For a child is born to us, a son is given to us.

The government will rest on his shoulders.

And he will be called: Wonderful Counselor, Mighty God,

Everlasting Father, Prince of Peace.

– Isaiah 9:6

This week marks the second week of Advent, where we focus on the idea of peace.

When I was in high school, I started attending the Anglican church. Almost every church service ended with these words, drawn from Philippians 4:7:

“The Peace of God, which passeth all understanding, keep your hearts and minds in the knowledge and love of God, and of his Son Jesus Christ our Lord: And the Blessing of God Almighty, the Father, the Son, and the Holy Ghost, be amongst you, and remain with you always. Amen.”

“The Peace of God, which passeth all understanding:” I did not think about what that meant at the time. I figured it had something to do with international relations and not fighting with my friends. Frankly, I was much more concerned with what I was wearing and what university I’d attend.

As an adult, peace takes on an entirely different meaning, especially now, at the end of a globally tumultuous year. As the world stands more divided and sometimes hatred seems to reign, having a sense of peace seems next to impossible. But Jesus came as the Prince of Peace to show us that God’s peace does not depend on the state of the world.  In John 14:27. Jesus says, “I am leaving you with a gift—peace of mind and heart. And the peace I give is a gift the world cannot give. So don’t be troubled or afraid.” In other words, the world will always be filled with war, and conflict, and strife: the wages of original sin.  But Jesus offers us a different kind of peace. As He says in John 16:33, “you may have peace in me.” No matter how crazy the world gets, we can access God’s peace through Christ.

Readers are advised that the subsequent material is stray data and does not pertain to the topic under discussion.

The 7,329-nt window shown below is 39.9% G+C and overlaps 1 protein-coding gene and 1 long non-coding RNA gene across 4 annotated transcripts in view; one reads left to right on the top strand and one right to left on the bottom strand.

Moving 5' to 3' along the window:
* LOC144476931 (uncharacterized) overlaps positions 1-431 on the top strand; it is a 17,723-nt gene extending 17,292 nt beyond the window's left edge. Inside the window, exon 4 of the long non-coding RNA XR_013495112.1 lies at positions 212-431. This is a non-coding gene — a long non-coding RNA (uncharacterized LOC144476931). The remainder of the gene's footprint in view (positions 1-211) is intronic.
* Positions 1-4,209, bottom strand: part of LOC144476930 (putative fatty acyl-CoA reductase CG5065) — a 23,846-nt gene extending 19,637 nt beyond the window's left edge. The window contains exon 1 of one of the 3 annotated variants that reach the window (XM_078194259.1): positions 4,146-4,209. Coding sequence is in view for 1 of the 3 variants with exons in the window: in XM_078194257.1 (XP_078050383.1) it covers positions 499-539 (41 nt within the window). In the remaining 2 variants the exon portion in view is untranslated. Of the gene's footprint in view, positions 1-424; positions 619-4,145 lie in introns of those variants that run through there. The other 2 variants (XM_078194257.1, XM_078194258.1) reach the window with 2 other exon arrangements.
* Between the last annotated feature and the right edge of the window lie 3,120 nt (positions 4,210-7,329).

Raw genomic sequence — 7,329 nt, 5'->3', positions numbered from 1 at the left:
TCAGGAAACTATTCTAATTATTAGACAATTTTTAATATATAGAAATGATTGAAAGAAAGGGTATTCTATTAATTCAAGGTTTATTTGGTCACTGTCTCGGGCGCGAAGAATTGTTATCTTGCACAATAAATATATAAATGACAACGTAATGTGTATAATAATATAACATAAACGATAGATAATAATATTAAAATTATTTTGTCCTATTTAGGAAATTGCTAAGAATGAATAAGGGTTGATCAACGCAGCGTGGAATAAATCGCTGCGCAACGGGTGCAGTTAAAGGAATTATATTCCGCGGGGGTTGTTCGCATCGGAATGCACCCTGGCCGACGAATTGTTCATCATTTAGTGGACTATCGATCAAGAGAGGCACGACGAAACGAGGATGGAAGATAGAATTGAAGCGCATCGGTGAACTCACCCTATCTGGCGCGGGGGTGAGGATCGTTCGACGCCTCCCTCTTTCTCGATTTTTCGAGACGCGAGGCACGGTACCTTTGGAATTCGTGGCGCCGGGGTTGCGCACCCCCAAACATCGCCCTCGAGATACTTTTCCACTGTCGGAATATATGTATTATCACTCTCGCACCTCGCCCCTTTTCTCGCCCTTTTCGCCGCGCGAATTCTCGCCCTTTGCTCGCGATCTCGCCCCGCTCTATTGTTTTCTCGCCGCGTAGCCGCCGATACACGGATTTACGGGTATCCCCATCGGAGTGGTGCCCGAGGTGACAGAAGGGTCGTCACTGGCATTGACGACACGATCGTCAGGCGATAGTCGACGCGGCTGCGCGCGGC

While worldly peace often entails elaborate negotiations and treaties, we can enter into God’s peace much more simply. As Dwight Moody wrote, “A great many people are trying to make peace, but that has already been done. God has not left it for us to do; all we have to do is enter into it.”

We can enter into God’s peace when we give the first moments of the day to prayer. We can enter into it when we surrender control and ask God to take the wheel. We can enter into it when we hold our tongue and give people the benefit of the doubt. We can enter into it when we choose kindness over being right. We can enter into it when we live forgiven and we extend that forgiveness to others.

We can enter into God’s peace every time we live more like Jesus and less like the world.

It’s countercultural. And it will set us free.  

On this second week of advent, we light the peace candle to remind us that we are the inheritors of God’s kingdom and that the peace, which passeth all understanding, is available to us whenever we decide to enter into it.